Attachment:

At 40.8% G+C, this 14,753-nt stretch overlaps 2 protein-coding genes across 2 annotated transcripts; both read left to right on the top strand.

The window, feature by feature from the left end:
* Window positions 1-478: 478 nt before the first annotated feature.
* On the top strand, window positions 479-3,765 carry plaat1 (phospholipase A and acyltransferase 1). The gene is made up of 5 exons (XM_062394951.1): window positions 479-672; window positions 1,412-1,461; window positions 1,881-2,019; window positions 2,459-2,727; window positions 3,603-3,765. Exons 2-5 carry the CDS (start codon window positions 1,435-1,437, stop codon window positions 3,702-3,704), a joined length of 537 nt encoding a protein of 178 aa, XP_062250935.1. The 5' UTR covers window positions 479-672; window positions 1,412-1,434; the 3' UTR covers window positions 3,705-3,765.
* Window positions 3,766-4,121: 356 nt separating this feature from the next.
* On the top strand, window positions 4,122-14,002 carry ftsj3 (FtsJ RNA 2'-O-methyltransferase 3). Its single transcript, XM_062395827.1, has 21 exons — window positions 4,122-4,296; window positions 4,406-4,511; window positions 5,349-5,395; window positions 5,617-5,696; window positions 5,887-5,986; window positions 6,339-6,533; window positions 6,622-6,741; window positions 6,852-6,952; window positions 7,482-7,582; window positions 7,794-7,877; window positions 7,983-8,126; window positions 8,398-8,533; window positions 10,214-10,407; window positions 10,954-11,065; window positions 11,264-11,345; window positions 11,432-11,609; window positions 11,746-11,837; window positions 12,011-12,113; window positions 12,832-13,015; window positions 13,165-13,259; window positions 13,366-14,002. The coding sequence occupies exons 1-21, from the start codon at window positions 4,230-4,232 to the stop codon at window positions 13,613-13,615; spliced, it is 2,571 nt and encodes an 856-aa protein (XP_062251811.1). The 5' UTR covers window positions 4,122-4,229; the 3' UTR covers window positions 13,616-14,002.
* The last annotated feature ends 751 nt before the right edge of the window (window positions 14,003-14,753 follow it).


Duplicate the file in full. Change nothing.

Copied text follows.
At 40.8% G+C, this 14,753-nt stretch overlaps 2 protein-coding genes across 2 annotated transcripts; both read left to right on the top strand.

The window, feature by feature from the left end:
* Window positions 1-478: 478 nt before the first annotated feature.
* On the top strand, window positions 479-3,765 carry plaat1 (phospholipase A and acyltransferase 1). The gene is made up of 5 exons (XM_062394951.1): window positions 479-672; window positions 1,412-1,461; window positions 1,881-2,019; window positions 2,459-2,727; window positions 3,603-3,765. Exons 2-5 carry the CDS (start codon window positions 1,435-1,437, stop codon window positions 3,702-3,704), a joined length of 537 nt encoding a protein of 178 aa, XP_062250935.1. The 5' UTR covers window positions 479-672; window positions 1,412-1,434; the 3' UTR covers window positions 3,705-3,765.
* Window positions 3,766-4,121: 356 nt separating this feature from the next.
* On the top strand, window positions 4,122-14,002 carry ftsj3 (FtsJ RNA 2'-O-methyltransferase 3). Its single transcript, XM_062395827.1, has 21 exons — window positions 4,122-4,296; window positions 4,406-4,511; window positions 5,349-5,395; window positions 5,617-5,696; window positions 5,887-5,986; window positions 6,339-6,533; window positions 6,622-6,741; window positions 6,852-6,952; window positions 7,482-7,582; window positions 7,794-7,877; window positions 7,983-8,126; window positions 8,398-8,533; window positions 10,214-10,407; window positions 10,954-11,065; window positions 11,264-11,345; window positions 11,432-11,609; window positions 11,746-11,837; window positions 12,011-12,113; window positions 12,832-13,015; window positions 13,165-13,259; window positions 13,366-14,002. The coding sequence occupies exons 1-21, from the start codon at window positions 4,230-4,232 to the stop codon at window positions 13,613-13,615; spliced, it is 2,571 nt and encodes an 856-aa protein (XP_062251811.1). The 5' UTR covers window positions 4,122-4,229; the 3' UTR covers window positions 13,616-14,002.
* The last annotated feature ends 751 nt before the right edge of the window (window positions 14,003-14,753 follow it).